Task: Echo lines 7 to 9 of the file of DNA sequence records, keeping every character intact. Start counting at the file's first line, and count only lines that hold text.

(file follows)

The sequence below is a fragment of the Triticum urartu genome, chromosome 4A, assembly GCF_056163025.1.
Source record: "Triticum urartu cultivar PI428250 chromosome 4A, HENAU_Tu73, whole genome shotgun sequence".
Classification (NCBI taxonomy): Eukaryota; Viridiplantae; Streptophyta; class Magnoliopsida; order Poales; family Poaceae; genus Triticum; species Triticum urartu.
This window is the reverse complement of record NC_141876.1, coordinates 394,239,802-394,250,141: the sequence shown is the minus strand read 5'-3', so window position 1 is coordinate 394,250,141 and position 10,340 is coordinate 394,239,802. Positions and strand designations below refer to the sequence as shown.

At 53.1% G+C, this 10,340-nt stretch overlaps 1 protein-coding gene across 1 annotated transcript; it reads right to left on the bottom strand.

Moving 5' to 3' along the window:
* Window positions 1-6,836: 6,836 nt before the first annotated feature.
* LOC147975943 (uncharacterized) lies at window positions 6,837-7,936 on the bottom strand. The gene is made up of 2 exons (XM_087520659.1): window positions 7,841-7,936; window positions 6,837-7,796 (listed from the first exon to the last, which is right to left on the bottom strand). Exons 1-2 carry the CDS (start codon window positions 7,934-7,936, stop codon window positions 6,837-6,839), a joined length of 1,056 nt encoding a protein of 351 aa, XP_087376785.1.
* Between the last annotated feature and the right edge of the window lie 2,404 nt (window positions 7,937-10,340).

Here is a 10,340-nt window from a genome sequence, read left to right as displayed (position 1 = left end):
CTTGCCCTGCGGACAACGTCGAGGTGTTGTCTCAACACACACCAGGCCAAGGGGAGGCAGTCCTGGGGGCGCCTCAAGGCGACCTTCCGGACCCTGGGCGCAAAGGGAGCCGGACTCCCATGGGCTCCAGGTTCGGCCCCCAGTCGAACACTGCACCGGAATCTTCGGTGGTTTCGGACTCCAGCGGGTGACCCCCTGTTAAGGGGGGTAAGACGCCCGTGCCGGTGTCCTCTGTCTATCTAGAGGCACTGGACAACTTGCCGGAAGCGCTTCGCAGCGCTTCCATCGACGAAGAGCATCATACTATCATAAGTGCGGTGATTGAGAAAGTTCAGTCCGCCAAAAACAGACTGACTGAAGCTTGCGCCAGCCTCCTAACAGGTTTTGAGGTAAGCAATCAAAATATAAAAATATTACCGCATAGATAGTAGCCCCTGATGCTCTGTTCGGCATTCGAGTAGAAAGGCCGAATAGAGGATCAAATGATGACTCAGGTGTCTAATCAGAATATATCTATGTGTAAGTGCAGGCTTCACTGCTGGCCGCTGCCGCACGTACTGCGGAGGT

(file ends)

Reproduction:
* Window positions 1-6,836: 6,836 nt before the first annotated feature.
* LOC147975943 (uncharacterized) lies at window positions 6,837-7,936 on the bottom strand. The gene is made up of 2 exons (XM_087520659.1): window positions 7,841-7,936; window positions 6,837-7,796 (listed from the first exon to the last, which is right to left on the bottom strand). Exons 1-2 carry the CDS (start codon window positions 7,934-7,936, stop codon window positions 6,837-6,839), a joined length of 1,056 nt encoding a protein of 351 aa, XP_087376785.1.
* Between the last annotated feature and the right edge of the window lie 2,404 nt (window positions 7,937-10,340).